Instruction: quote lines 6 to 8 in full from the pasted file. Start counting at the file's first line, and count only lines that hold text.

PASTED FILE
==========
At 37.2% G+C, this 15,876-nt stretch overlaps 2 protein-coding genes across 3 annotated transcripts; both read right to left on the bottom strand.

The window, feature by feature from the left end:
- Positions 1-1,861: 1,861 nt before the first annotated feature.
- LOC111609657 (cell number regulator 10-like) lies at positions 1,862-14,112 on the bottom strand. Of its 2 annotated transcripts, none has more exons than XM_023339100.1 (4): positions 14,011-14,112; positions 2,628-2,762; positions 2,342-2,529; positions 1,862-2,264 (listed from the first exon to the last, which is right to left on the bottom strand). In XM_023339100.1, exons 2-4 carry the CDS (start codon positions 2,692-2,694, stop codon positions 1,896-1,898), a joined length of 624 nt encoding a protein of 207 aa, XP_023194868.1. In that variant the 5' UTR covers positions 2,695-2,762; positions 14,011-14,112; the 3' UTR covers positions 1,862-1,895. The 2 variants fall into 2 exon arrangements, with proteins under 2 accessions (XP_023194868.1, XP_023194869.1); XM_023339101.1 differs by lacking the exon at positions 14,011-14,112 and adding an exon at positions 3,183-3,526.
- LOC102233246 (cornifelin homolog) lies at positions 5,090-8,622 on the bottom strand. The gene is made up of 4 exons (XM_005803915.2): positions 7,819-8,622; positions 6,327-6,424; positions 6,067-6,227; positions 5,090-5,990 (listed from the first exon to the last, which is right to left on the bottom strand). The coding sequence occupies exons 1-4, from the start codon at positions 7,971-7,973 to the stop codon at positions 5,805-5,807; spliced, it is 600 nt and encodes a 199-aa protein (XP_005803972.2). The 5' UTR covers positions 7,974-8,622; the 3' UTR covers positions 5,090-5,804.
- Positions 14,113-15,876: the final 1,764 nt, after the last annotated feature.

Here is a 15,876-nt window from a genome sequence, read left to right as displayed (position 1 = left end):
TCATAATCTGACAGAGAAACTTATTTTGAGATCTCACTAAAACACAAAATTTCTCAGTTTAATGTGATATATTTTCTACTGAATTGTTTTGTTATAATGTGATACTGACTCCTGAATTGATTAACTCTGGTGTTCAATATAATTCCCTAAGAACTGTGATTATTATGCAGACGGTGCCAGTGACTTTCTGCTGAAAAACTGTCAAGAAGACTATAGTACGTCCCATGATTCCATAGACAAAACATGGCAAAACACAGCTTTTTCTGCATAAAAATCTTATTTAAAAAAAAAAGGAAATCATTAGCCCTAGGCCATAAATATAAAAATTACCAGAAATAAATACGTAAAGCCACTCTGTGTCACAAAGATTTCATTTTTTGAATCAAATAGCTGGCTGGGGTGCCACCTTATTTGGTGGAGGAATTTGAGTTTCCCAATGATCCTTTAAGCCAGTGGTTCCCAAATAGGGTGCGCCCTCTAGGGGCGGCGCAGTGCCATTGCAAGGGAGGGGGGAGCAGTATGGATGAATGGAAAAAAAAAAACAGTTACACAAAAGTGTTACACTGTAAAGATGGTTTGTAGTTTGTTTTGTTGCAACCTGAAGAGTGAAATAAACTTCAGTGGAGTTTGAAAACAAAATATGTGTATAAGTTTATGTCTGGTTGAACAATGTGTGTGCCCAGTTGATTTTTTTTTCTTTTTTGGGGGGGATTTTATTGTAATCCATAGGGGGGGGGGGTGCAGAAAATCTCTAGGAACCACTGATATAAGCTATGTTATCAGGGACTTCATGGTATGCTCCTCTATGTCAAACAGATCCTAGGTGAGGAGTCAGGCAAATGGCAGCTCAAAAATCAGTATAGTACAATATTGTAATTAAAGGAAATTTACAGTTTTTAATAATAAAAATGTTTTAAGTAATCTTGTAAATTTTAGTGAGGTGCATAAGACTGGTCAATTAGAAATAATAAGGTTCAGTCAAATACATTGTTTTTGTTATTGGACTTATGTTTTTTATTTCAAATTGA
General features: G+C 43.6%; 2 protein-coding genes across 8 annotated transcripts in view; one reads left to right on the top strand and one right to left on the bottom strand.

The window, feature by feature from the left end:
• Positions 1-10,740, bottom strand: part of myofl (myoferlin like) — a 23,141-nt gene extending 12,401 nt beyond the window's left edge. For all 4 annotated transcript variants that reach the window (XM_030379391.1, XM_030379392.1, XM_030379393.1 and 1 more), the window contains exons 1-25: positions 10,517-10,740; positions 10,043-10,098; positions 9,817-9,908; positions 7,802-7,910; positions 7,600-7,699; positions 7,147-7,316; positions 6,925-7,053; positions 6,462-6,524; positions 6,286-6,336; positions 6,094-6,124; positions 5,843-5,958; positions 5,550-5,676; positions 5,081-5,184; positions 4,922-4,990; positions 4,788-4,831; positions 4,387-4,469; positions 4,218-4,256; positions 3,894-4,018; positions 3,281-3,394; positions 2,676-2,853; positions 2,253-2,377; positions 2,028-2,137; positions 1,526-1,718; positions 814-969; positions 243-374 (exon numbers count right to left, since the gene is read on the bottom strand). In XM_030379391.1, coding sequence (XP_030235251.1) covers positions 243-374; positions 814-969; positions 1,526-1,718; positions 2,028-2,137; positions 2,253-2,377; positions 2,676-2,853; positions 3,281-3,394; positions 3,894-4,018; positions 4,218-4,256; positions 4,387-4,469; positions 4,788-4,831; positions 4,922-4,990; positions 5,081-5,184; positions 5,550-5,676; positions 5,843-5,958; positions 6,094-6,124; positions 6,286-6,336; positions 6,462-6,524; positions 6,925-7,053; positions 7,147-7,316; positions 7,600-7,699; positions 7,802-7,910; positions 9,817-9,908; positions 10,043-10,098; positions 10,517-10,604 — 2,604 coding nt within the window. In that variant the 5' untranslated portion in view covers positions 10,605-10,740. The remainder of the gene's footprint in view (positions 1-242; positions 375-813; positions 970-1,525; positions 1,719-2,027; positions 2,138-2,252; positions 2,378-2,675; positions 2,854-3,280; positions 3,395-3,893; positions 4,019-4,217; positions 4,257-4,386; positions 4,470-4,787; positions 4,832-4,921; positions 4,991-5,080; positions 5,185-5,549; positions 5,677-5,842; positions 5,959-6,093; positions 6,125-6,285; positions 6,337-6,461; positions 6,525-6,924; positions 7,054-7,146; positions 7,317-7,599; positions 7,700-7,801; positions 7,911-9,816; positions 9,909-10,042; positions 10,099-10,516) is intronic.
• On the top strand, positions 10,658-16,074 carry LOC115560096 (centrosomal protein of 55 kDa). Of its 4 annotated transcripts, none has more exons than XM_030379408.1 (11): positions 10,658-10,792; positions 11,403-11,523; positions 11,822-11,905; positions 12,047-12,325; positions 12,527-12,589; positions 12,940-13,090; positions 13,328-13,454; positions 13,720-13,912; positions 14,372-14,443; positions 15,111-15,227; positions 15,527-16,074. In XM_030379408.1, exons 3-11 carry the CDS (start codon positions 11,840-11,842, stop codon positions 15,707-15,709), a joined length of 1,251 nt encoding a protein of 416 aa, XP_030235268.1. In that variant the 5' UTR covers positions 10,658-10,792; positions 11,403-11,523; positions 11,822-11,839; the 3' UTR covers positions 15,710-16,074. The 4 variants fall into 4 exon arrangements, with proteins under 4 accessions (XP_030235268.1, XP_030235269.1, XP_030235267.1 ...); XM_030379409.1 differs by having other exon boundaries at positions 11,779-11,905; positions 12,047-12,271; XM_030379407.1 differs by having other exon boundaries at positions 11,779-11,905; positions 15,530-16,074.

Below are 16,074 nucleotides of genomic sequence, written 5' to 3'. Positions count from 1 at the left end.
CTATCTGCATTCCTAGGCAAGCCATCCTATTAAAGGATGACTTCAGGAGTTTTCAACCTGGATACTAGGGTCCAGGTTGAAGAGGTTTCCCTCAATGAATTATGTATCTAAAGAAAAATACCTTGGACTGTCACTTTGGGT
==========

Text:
- Positions 14,113-15,876: the final 1,764 nt, after the last annotated feature.

Here is a 15,876-nt window from a genome sequence, read left to right as displayed (position 1 = left end):
TCATAATCTGACAGAGAAACTTATTTTGAGATCTCACTAAAACACAAAATTTCTCAGTTTAATGTGATATATTTTCTACTGAATTGTTTTGTTATAATGTGATACTGACTCCTGAATTGATTAACTCTGGTGTTCAATATAATTCCCTAAGAACTGTGATTATTATGCAGACGGTGCCAGTGACTTTCTGCTGAAAAACTGTCAAGAAGACTATAGTACGTCCCATGATTCCATAGACAAAACATGGCAAAACACAGCTTTTTCTGCATAAAAATCTTATTTAAAAAAAAAAGGAAATCATTAGCCCTAGGCCATAAATATAAAAATTACCAGAAATAAATACGTAAAGCCACTCTGTGTCACAAAGATTTCATTTTTTGAATCAAATAGCTGGCTGGGGTGCCACCTTATTTGGTGGAGGAATTTGAGTTTCCCAATGATCCTTTAAGCCAGTGGTTCCCAAATAGGGTGCGCCCTCTAGGGGCGGCGCAGTGCCATTGCAAGGGAGGGGGGAGCAGTATGGATGAATGGAAAAAAAAAAACAGTTACACAAAAGTGTTACACTGTAAAGATGGTTTGTAGTTTGTTTTGTTGCAACCTGAAGAGTGAAATAAACTTCAGTGGAGTTTGAAAACAAAATATGTGTATAAGTTTATGTCTGGTTGAACAATGTGTGTGCCCAGTTGATTTTTTTTTCTTTTTTGGGGGGGATTTTATTGTAATCCATAGGGGGGGGGGGTGCAGAAAATCTCTAGGAACCACTGATATAAGCTATGTTATCAGGGACTTCATGGTATGCTCCTCTATGTCAAACAGATCCTAGGTGAGGAGTCAGGCAAATGGCAGCTCAAAAATCAGTATAGTACAATATTGTAATTAAAGGAAATTTACAGTTTTTAATAATAAAAATGTTTTAAGTAATCTTGTAAATTTTAGTGAGGTGCATAAGACTGGTCAATTAGAAATAATAAGGTTCAGTCAAATACATTGTTTTTGTTATTGGACTTATGTTTTTTATTTCAAATTGA